The history of the French automobile industry set to iconic Parisian backdrops
Félicien Michaut sometimes brings his model cars to his workplace, the Louvre, where he describes his job as “Ben Stiller in ‘Night at the Museum.'” Michaut also holds a degree in photography, which he puts to good use documenting the items in his collection.
While artwork like the Mona Lisa and the Winged Victory of Samothrace (pictured below) may be more accustomed to taking center stage in a photograph, Félicien Michaut prefers them as backdrops to his tiny cars.
Noting that he never takes his photos during work hours, Michaut explains that his goal is to highlight the French car industry and its history. He doesn’t focus on sports cars or flashier models, but rather cars of particular importance to France, its social movements, and its ordinary citizens. The Citroën Type A shown above, for example, was the first model conceived of by André Citroën and the first car in Europe to be mass-produced from an assembly line. It was sold between 1919 and 1921.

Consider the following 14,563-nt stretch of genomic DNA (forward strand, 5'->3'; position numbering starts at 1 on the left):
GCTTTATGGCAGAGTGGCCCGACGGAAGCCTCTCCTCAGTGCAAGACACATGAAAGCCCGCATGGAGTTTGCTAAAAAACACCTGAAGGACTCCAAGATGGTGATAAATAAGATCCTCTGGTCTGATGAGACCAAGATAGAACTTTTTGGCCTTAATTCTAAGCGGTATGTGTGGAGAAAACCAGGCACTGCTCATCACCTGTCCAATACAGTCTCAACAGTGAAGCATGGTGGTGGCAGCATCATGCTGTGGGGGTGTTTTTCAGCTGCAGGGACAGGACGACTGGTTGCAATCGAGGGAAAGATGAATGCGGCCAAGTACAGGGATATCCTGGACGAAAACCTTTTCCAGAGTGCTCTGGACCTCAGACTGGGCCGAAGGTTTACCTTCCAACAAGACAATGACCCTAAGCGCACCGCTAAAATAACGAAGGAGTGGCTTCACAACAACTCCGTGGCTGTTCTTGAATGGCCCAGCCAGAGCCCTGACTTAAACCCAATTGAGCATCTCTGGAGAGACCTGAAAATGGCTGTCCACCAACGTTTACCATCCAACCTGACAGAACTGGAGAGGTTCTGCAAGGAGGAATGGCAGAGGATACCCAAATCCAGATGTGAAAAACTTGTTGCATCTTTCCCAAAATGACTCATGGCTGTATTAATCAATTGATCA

Below is a short video of a “Citroën Traction”, a car manufactured in Paris between 1934 and 1957. The car holds an important place in French history as it was an iconic car during World War II, used by the resistance movement, collaborators, and even the Germans.
Another one of Michaut’s favorites is the Citroën DS, a beautiful car unveiled in 1955.
The Citroën DS also has the distinct pleasure of having saved the life of President Charles de Gaulle. As the story goes, twelve gunmen opened fire on the presidential Citroën DS in 1962 but failed to kill anyone. The driver was able to get away because of the car’s well-made suspension that kept it level, even with deflated tires.
Félicien Michaut’s work often highlights cars that were and are familiar to everyday French people. Here are some from the 1970s and 80s:
Michaut turned his photography last year into a protest against France’s labor law.
And here he is at the Louvre: